A decade of great Canadian whisky

B.C. distillers scored big at the 10th annual Canadian Whisky Awards in Victoria last night.

The BC winners at the Canadian Whisky Awards included (from left to right): Grant Stevely of Dubh Glas Distillery, Kevin Titcomb and Ken Winchester of De Vine Spirits, Terence Fitzgerald and Jason MacIsaac of Sheringham Distillery, and Leon Webb and Jacob Wiebe from Shelter Point Distillery. Charlene Rooke photo

At a gala awards ceremony celebrating 10 years, the 2020 Canadian Whisky Awards recognized famous whiskies and big achievements of the past decade, while giving kudos to small-batch innovations from artisan distilleries, including four from B.C.

Among the top category winners (and winners of multiple other gold, silver and bronze medals) were Shelter Point for in the rye category for its Single-Cask Rye; DeVine Wines & Spirits for best whisky spirit (an award for whiskies younger than three years) for Ancient Grains; and Delta’s Goodridge&Williams for its Western Grains, in the value whisky (domestic) category. In addition two silver medals each for Dubh Glas Distillery in Oliver, Odd Society Spirits in Vancouver and Sooke’s Sheringham Distillery rounded out the B.C. winners. The overall Canadian Whisky of the Year award winner was the Pike Creek 21-year-old 2019 Oloroso Cask edition.

This year at the Victoria Whisky Festival, which the Canadian Whisky Awards kicks off, distillers from DeVine and Shelter Point are also presenting masterclasses, demonstrating the growing influence of local distilleries and craft spirits on the global celebration of whisky. B.C. has previously been well-represented at the awards: last year, Shelter Point received an Award of Excellence for Innovation for its “farm-to-flask” unmated barley whisky, Montfort DL 141 (an award that, this year, went to the Bearface Oaxaca edition, from B.C.-based Mark Anthony Spirits) and DeVine won Best Whisky Spirit.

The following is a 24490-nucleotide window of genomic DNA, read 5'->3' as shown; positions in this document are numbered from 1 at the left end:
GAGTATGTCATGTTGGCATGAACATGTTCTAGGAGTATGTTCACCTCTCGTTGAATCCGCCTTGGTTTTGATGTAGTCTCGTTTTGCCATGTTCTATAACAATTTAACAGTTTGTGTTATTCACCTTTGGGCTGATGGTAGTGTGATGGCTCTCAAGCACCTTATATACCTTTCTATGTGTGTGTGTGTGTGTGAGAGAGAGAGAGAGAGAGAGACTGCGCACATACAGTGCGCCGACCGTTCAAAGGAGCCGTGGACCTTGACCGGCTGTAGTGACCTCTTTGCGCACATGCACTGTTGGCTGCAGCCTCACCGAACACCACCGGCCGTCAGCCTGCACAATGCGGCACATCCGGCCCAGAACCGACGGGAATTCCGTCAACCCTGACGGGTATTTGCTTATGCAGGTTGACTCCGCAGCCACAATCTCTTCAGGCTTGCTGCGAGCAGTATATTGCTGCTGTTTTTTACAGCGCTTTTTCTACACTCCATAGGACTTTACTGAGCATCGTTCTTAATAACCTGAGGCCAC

The first and only competition devoted solely to Canadian whisky continued to evolve in its 10th year by introducing new awards, including single-grain categories for corn, rye and wheat as well as malted barley whiskies, along with mixed-mashbill whiskies. To celebrate the past decade of the Canadian Whisky Awards, special 10-year achievement awards also went to Alberta Distillers as a distillery, and for whisky and whisky maker of the decade to Forty Creek founder John P. Hall and his Confederation Oak bottling.

Awards founder Davin de Kergommeaux (who is a seasonal B.C. resident) described the annual keynote speakers at the awards as providing “another perspective on Canadian whisky, other than our own.” True to form, New York Times op-ed deputy editor and whisky writer Clay Risen (he’s authored two best-selling books, on Scotch and American whisky) marked what he called the eve of the centennial of Prohibition by describing young American consumers who are, “poised, desperate even, for a Canadian invasion.” He cited high quality, reasonable prices, approachable flavour profiles and great backstories among the advantages that Canadian whisky brands have in the U.S. market. Risen was the author of a New York Times article about Canadian whisky that was instrumental in amplifying what many call the current Canadian whisky renaissance.

This year a swanky new website not only streamlined the entry process for distillers but brought profile to the 10th anniversary of the awards: check it for full results of all national winners.

—by Charlene Rooke

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